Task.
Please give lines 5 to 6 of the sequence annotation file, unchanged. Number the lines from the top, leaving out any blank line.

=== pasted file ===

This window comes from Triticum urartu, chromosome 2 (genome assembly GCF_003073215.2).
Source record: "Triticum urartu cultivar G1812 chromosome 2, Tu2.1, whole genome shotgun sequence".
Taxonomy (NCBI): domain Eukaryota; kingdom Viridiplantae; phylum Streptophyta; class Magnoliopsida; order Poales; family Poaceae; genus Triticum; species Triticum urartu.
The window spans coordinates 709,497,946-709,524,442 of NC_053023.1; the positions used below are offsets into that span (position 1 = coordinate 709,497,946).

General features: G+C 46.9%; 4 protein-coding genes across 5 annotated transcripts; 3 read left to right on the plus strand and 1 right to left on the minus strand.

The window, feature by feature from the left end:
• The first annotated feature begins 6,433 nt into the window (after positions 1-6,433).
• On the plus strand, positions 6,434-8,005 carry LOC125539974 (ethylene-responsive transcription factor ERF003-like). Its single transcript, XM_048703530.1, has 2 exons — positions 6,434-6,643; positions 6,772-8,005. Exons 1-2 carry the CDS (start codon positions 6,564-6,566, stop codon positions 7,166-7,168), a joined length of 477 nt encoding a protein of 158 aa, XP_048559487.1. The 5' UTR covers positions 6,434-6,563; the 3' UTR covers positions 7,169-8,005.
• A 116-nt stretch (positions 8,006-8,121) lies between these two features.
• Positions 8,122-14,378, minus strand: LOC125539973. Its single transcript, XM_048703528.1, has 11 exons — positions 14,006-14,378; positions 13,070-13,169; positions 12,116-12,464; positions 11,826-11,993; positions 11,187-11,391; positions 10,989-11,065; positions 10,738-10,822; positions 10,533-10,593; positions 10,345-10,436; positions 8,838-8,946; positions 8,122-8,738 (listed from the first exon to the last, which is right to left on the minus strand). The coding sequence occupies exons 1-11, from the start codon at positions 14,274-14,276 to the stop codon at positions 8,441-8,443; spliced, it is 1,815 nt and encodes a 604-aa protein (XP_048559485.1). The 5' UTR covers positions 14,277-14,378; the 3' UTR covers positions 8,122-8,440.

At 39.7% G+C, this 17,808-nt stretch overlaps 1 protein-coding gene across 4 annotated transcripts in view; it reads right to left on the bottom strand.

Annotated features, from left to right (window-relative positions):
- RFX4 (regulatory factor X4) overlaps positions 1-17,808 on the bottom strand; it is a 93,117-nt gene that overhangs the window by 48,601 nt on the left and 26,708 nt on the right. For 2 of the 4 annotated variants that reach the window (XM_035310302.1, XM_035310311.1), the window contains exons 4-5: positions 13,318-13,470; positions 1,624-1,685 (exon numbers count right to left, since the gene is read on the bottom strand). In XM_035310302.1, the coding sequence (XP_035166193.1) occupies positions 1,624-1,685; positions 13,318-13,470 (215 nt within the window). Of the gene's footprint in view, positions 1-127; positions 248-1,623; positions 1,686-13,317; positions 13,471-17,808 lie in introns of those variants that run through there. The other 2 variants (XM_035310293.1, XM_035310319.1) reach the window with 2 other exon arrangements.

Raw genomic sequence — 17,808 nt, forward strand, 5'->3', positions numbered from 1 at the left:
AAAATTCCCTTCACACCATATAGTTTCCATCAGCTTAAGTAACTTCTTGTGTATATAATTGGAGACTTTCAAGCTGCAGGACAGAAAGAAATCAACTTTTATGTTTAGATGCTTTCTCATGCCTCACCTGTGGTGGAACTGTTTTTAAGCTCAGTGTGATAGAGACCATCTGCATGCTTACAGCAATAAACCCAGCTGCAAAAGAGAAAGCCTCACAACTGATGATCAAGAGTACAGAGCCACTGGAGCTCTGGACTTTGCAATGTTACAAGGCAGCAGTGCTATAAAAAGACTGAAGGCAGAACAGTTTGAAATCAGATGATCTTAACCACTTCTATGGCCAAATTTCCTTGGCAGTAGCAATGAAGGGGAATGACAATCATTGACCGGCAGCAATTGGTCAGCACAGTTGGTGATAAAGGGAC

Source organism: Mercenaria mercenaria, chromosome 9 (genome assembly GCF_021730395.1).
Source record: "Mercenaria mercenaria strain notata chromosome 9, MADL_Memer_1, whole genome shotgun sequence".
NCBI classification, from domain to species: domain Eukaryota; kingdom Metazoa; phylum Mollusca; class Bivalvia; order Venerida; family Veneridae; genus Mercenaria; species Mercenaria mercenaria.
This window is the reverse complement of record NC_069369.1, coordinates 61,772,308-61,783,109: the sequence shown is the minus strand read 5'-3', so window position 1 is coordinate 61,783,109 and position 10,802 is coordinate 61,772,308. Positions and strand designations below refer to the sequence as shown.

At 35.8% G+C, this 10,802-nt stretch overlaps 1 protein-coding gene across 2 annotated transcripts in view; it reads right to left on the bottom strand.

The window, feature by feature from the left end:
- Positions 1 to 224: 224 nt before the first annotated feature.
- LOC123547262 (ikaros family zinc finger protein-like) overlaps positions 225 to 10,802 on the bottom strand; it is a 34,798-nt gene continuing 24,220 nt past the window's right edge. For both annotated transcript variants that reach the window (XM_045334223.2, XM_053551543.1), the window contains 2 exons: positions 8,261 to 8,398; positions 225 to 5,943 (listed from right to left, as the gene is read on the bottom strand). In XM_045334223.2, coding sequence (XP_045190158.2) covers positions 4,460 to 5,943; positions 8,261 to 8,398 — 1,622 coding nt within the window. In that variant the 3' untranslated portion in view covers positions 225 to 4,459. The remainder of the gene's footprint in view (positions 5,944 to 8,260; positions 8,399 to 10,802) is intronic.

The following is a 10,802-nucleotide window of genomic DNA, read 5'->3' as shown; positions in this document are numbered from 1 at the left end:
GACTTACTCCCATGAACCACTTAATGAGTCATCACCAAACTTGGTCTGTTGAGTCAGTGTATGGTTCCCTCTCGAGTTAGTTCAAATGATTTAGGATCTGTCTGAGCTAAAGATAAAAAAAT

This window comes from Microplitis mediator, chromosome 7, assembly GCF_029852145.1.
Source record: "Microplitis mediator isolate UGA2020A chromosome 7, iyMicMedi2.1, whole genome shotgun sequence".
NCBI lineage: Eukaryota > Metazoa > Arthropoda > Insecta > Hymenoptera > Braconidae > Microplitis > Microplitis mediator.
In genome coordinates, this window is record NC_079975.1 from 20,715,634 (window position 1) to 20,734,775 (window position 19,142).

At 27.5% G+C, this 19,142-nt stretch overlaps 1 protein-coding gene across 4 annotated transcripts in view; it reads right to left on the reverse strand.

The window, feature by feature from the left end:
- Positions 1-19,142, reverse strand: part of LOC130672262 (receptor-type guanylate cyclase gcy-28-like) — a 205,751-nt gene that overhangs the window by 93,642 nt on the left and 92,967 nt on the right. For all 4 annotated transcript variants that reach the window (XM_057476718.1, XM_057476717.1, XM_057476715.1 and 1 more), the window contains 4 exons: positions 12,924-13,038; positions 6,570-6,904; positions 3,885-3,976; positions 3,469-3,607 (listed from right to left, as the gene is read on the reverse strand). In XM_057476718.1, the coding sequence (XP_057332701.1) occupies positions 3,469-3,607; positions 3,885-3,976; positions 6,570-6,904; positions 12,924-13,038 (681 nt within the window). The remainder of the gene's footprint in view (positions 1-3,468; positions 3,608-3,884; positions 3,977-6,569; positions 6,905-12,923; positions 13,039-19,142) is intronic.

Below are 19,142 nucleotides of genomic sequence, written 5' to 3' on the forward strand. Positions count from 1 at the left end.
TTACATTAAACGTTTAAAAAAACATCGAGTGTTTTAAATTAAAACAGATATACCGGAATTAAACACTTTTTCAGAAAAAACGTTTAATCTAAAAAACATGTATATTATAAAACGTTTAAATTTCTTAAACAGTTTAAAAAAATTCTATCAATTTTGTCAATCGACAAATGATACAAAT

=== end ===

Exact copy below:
General features: G+C 46.9%; 4 protein-coding genes across 5 annotated transcripts; 3 read left to right on the plus strand and 1 right to left on the minus strand.

The window, feature by feature from the left end: